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Old 16-07-2018, 13:39   #1
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Converting Delco 28Si to external regulation

In my other thread (alternator choices) I was convinced to use a bus alternator rather than an other choice. One of the real kickers for me was the cost of a Delco 28Si 200 amp OEM alternator (less than $400 including shipping). And that I have the room in my engine room.

I went ahead and bought one and it has arrived. They are big! and that is good. Even though this is a 200 amp alternator I expect to run it at a "reduced" output of around 120 amps but we will see.

I will be driving it with a K6 (6 ribbed) serpentine belt which the engine is already fitted with (see the thread for that as well). The engine is a Perkins 4.236

The first task is to convert the alternator over to external regulation. This is not a hard task but for those who do not want to do it I would steer you to Mainesail who offers a beefed up version of the 28Si with the conversion already done.

Here are some photos of the alternator and the internal regulator.
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Old 16-07-2018, 13:52   #2
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Re: Converting Delco 28Si to external regulation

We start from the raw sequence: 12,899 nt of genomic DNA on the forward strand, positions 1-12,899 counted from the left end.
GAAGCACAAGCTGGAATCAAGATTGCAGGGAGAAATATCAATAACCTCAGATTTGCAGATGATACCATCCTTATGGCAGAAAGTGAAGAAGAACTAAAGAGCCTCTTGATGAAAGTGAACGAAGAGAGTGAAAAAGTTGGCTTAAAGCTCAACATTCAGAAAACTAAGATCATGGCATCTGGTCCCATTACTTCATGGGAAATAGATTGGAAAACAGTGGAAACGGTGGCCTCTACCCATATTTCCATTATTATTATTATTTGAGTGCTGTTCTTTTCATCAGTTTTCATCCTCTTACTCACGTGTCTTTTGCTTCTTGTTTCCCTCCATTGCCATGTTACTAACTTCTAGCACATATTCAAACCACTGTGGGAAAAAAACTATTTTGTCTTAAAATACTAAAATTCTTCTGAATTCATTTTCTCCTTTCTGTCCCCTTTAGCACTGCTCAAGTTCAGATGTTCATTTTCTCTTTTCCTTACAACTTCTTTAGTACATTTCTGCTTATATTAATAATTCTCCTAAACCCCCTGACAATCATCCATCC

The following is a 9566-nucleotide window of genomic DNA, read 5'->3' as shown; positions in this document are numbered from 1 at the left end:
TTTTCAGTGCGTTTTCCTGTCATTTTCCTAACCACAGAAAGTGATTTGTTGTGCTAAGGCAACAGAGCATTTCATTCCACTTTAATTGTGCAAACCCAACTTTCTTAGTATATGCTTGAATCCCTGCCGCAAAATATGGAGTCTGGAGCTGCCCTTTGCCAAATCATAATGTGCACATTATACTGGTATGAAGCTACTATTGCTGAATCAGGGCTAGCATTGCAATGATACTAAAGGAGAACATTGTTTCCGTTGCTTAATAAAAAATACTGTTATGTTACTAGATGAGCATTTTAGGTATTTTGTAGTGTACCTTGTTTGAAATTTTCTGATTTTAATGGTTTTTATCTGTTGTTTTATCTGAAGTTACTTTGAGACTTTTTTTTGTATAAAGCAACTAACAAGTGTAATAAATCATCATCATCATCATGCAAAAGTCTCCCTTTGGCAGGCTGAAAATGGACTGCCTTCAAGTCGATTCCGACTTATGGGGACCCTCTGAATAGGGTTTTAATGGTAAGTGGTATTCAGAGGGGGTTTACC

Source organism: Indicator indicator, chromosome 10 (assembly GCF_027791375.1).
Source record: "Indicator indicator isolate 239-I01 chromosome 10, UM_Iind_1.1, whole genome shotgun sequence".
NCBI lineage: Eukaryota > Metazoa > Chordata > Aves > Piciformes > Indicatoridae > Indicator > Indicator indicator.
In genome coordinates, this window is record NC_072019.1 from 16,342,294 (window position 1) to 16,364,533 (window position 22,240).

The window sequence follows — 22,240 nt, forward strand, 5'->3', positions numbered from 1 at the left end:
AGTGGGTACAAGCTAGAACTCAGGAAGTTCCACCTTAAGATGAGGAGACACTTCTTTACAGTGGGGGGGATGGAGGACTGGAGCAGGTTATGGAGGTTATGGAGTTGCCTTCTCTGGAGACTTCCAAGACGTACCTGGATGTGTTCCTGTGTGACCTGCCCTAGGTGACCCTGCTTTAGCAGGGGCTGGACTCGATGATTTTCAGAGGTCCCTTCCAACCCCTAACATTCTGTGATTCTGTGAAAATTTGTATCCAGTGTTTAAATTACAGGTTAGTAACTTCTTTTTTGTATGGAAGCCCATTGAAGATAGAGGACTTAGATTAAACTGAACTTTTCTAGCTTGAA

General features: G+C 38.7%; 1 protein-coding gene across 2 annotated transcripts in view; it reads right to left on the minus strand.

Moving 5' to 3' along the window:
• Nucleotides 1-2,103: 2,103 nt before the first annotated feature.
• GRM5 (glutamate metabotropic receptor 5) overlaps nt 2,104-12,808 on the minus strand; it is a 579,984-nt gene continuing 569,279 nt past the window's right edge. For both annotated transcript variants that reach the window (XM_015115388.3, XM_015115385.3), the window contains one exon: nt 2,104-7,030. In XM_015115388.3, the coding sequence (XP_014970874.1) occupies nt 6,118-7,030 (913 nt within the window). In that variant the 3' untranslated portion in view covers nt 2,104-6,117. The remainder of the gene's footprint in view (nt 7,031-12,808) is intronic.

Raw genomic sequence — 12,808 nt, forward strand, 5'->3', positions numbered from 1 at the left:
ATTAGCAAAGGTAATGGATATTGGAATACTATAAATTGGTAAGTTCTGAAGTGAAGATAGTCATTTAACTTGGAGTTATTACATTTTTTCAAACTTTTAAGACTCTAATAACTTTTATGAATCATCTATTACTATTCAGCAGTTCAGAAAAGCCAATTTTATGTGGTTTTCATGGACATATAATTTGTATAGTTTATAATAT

My plan is to remove the existing internal regulator and make a G10 epoxy board in the same general shape of the regulator. This board will have the 2 connectors (posts actually) that I need.

Because the field winding is grounded on one side I can just bring the other out to an external regulator. This is good.

The other needed wire is the stator output so that the alternator can drive a tach.

G10 board (green fiberglass) is around for backing plated and other such things. It is very strong and stable. And darn if I can find any locally.

In any case I wanted to trace the internal regulator footprint and then cut out a piece of G10 to match. Not having any G10 I just took some fiberglass cloth and epoxy and made my own. It came out brown because the hardener is old. It does not change anything other than the color I've been told.

I used 8 layers of cloth to get a 1/8" board for the mock-up.

I poked around and trimmed the board to fit and cut out an area near the brushes. After doing so I thought that opening up that area (which the internal regulator would cover) increases the cooling air flow there... and reduces the air flow through the positive diode heatsink. This may not make much difference but then again who knows without measuring.

When I get the G10 board I'll transfer the mockup shape to it and likely make it cover nearly the same area as the internal regulator.

The first photo is rough fitting the mockup board. The hole in the board is from a standoff support on the regulator. It is only needed to get a faithful tracing of the regulators shape.

The second photo shows where I have placed in the connector posts for the field and stator connections.
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Old 16-07-2018, 13:55   #3
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Re: Converting Delco 28Si to external regulation